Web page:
The Janome HD1000 is a basic mechanical home sewing machine. One of the first task I perform on my machines is my old Levi’s Jeans hem test. In this video I also test it sewing some home decorating fabric as well:
I helped out a friend who is new to sewing. He couldn’t sew a straight line, so I had to improvise. 🙂
My wife picked up some fabric she loved during our Christmas shopping for me to make a shower curtain for the main bathroom in our home. I finally got around to making them. Here are some details on the project:
Finished Height: 85″
Finished Width: (opening 60″) Curtain: 158″
Number of Panels: 3
Pattern Horizontal Repeat Width: 24″
Header Size: Double 4″ Fold
Footer Size: Double 4″ Fold (normally I might do a 3 inch, but I wanted the added weight)
Upon first installing I simply steamed the folds. However, it looked a bit out of control, so I decided to press in the folds with my iron. I like the clean crisp look much better. I am thinking they will relax over time though.
When matching the pattern the trick is the find where your pattern lines up and pin it together at the matching point. Work your way all the way down the seam pinning every 8 to 12 inches. Then measure the 1/2 inch or so beyond your pin line on each side of the panel for your seam allowance. I then used a 5 thread safety stitch to sew the seams. I also use grey thread. I find it works the best on curtain panels. Here are some images showing the back and front seam:
I also decided to use plastic grommets instead of metal due to the moisture in a bathroom. To add a bit more stability to the header I inserted a single layer of muslin. I started with buckram, but it was just too stiff. The muslin added just the right amount of body to this fabric.
One other thing I want to mention. I always buy at least a yard more fabric than I need. I do this so I can perform some testing.
To test how much to 5 thread serged seam would shorten the fabric I cut out two 36×6″ pieces. I serged them together and noted how much the seam shortened. I then used this number to calculate how much more height I needed to add to my panels before I joined them. I then serged the 3 panels together and trimmed off the top and bottom ends to true up them up. I do this because it makes it much easier to do the double folds when all edges are square and even.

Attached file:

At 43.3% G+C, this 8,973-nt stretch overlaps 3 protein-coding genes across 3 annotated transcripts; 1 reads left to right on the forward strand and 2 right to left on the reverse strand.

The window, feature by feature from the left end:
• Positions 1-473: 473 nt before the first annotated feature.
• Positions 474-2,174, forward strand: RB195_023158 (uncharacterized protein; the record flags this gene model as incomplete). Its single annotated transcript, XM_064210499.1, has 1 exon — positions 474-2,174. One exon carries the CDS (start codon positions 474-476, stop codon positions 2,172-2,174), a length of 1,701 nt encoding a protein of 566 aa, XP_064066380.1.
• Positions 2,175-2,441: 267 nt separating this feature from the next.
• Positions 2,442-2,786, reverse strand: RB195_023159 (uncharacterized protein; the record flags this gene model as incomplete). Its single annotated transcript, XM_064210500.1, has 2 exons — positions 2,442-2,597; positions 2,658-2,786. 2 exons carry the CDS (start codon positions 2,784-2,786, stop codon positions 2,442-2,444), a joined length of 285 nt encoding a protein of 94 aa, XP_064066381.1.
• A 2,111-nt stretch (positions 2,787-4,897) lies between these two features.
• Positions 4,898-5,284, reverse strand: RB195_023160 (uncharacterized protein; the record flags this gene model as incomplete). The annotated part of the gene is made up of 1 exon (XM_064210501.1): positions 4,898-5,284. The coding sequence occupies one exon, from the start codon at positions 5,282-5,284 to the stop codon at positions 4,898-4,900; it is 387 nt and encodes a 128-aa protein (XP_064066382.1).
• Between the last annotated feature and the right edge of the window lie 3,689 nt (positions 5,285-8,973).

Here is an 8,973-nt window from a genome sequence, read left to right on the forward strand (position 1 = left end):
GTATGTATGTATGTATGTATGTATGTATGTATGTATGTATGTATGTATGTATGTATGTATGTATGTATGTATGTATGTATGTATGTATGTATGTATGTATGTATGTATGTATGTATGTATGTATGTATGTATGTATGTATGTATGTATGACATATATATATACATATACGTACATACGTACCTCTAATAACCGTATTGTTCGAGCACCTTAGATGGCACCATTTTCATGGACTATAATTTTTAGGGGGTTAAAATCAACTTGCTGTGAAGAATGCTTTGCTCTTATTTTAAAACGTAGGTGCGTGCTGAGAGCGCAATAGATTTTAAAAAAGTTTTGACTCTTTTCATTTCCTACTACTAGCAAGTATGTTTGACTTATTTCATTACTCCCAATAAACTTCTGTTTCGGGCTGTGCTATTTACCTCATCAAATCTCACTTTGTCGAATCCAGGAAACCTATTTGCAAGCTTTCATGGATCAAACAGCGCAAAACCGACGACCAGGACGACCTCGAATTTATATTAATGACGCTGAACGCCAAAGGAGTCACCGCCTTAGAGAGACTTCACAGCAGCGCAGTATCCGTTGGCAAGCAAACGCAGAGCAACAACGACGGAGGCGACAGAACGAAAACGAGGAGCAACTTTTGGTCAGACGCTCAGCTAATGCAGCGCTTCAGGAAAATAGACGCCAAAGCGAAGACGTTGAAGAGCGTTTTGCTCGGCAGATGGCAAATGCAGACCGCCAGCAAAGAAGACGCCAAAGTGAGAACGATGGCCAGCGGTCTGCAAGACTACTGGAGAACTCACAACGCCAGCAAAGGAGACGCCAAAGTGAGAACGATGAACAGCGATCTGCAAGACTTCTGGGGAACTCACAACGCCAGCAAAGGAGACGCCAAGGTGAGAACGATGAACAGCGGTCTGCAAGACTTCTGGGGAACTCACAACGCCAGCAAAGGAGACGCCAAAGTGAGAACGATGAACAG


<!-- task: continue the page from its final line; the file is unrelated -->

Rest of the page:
The fabric wasn’t cheep, but my wife and I love the results. It looks so much better than the store bought pair we through up when we moved in. I ironed them twice and you could still see the folded seams.
In the end this was a half day project – about 5 hours total. Cutting the holes for the 28 grommets took the longest amount of time. I made the mistake of buying the Dritz grommets instead of ordering them from the supplier I bought my cutter and press from. I thought (wrongly) the Dritz where a standard #10 size. Wrong! They were a bit larger, so I had to cut the holes with scissors. UGH! I bought a cutter and press to avoid this time consuming process. This fabric is the hairy kind and when you cut it you get shreds of thread. It was a pain to work with, but the end results where worth it.
There is a standard shower curtain on the inside. Therefore, these will not be taking on water directly. I did coat them with Aqua Armor Waterproofing Spray Treatment For Synthetic Fabrics. It covered nicely without showing any side effects.
Let me know if I can answer any of your questions.
I didn’t use the Q-Tip in cleaning my machine. This is because (for some strange reason) the bobbin area wasn’t very dirty.
If you find the bobbin holder area is very dirty with lint and dust you can use a very small amount of alcohol on a Q-Tip and wipe it out. Then turn the Q-Tip around and repeat this step with the dry side. After it is clean you can place a drop of oil and spread it around the case holder.
You’ll have to overlook my pronunciation of the word OIL. I know people around the USA and other parts of the world say it differently than those of us born and raised in southern part of the USA. 😉
In this video I demonstrate a problem with some top loading bobbin machines. In this case I discovered my Singer 9985 would not properly load Tex 69 upholstery thread. I go on to show how to correct the issue. This technique can also be applied to most, if not all, top loading bobbin machines.